Lots of economic and social interactions consists in a competition where the players expend their effort in order to increase their probability to win a prize. These situation can be research and development (R&D) rivalry between firms or countries to get a lucrative or strategic innovation, bribery to assure a profitable license, patent or contract from the government, the war for a new global market that has been created by a new innovative product, a political election where candidates fight during long campaigns in order to get elected, or candidates who compete for a job, or to win a promotion.

Example of contests can also be found in sport competition. These competitions can take shape in three different forms. Championships, where each player plays against each other and the ranking of the competition is determined by the results of the players against all the players of the championship. Famous examples of championships are the English Premier League or the Bundesliga in football, the Six Nations Tournament in Rugby. Another type of competition is the tournament. Tournaments is a form of competition which takes the shape of a direct elimination competition. The competitors compete pair by pair and the winner can play against the winner of another pair until only one winner remains and win the prize. Famous examples of tournaments are Grand Slam Tournaments in Tennis, or the play-offs of the National Basketball Association (NBA). Eventually, another type of sport competition takes the form of a race. A race is a competition where the prize is given to the first competitor to cross the finish line. This type of competition is different from a tournament or a championship since in a race, the competitors are competing against one another at the same time. They are not challenging each other by pairs like in a game of football or tennis. Therefore, they are the most interesting competition in order to analyze the behavior of agents in a situation where they are faced to many competitors. Races are therefore in regard of their nature more interesting to analyze agents' behaviors in order to find beginning of answers on the behavior of agents in a R&D rivalry between firms or country because a lot of countries or firms are involved at the same time to develop the same technology and the first one to be able to create it will gain an economic or strategic advantage upon the others that can be seen as the prize.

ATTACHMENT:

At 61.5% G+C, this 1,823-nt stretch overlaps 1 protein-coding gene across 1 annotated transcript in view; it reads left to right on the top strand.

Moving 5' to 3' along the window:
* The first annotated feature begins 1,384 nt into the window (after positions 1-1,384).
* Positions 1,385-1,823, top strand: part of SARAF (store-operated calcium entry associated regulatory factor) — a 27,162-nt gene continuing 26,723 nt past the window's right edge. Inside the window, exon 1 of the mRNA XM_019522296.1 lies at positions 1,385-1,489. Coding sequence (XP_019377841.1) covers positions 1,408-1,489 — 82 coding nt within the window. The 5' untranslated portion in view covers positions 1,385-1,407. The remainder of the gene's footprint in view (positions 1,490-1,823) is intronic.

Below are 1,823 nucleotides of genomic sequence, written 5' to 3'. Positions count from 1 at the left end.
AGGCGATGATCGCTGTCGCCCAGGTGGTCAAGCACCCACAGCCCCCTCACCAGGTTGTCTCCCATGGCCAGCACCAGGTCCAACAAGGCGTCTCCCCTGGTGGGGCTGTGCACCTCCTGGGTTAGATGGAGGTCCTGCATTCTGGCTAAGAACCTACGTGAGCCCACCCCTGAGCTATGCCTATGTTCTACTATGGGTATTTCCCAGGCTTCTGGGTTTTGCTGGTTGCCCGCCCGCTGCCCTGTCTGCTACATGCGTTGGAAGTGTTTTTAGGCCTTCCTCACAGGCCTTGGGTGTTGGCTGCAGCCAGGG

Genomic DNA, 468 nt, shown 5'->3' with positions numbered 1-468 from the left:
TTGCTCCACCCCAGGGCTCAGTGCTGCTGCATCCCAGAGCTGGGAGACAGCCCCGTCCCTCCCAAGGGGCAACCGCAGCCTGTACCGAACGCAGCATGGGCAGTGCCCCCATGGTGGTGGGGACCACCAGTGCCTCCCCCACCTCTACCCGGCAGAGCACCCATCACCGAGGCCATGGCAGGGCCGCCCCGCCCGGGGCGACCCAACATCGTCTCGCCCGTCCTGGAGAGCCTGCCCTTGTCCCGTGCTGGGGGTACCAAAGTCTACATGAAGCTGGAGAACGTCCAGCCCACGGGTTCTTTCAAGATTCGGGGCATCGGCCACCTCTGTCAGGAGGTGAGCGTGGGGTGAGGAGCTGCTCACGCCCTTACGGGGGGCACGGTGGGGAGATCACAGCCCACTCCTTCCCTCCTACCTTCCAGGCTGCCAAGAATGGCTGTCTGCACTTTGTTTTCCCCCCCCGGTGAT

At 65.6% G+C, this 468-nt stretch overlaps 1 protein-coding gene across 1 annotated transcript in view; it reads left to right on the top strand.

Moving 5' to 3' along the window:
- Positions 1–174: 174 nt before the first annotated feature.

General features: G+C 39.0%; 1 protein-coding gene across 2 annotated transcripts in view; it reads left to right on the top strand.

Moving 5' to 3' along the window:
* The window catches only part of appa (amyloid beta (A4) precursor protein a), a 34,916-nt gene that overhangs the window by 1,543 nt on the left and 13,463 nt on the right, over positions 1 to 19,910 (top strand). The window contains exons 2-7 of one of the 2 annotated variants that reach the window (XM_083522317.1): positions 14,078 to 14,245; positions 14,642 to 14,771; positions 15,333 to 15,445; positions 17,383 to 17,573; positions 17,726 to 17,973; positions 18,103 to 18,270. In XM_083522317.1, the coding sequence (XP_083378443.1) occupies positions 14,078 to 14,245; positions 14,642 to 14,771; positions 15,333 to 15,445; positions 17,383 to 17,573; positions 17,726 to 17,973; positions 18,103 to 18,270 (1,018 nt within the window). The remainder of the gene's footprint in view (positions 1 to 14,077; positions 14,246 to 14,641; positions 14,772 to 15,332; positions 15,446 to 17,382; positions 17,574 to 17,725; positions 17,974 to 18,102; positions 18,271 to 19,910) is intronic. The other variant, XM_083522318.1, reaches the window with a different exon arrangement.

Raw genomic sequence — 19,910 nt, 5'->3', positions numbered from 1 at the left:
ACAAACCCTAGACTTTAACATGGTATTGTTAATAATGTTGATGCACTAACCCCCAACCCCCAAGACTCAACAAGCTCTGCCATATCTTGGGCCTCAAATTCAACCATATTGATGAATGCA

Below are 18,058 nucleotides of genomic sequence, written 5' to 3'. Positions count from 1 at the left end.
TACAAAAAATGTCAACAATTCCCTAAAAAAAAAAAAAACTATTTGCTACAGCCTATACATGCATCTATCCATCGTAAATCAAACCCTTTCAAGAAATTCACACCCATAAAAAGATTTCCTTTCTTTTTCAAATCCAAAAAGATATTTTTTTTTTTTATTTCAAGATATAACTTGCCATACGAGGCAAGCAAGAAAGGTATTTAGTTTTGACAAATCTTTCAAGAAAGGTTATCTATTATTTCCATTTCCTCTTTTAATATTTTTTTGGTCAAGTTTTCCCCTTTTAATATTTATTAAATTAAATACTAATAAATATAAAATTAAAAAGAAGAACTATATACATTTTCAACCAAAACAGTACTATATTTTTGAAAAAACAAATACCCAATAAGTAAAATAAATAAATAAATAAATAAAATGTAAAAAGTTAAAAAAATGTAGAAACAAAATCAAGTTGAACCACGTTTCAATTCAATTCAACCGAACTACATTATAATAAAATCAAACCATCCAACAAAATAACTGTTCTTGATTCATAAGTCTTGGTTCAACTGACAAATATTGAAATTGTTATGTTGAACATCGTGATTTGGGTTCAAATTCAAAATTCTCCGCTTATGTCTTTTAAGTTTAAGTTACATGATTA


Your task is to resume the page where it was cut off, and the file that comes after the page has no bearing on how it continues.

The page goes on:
Strategic Behavior in Sport Contests 2

Some models of the tournament theory take an interest in the strategic behaviors of the players in a case where the intrinsic capacities of the agents are heterogenous, which means in a case where there is a favorite and an underdog. Dixit (1987), shows with a model of game theory that if he plays first, the favorite has always an interest to engage a high level of effort, while the underdog has the opposite incentive. Baik and Shogren (1992) extended Dixit's model considering an endogenous choice for the order of intervention of the agents. They show that the underdog has always an interest to play first while the favorite's best interest is to wait and play in second.

The theoretical models on the strategic behaviors of the favorite and the underdog haven't been much studied empirically. The reason why is quite obvious, it is very difficult to find economic situations where the status of favorite and underdog is clearly established and defined and the strategies of the favorites and underdogs are directly observable, especially the order in which they are engaging their effort. This is particularly true in the economic context used by Dixit (1987) and Baik and Shogren (1992) which is the race to innovation.

Boyd and Boyd (1995) avoid this difficulty by analyzing the strategic behaviors of the athletes during athletics competitions (from 800 meters (m) to 10 000 m) at the Olympic Games of 1992. As part of an athletics race, the model of Baik and Shogren (1992) predicts clearly the following course: underdogs tend to start the fastest, then are caught back before being usually passed by the favorite.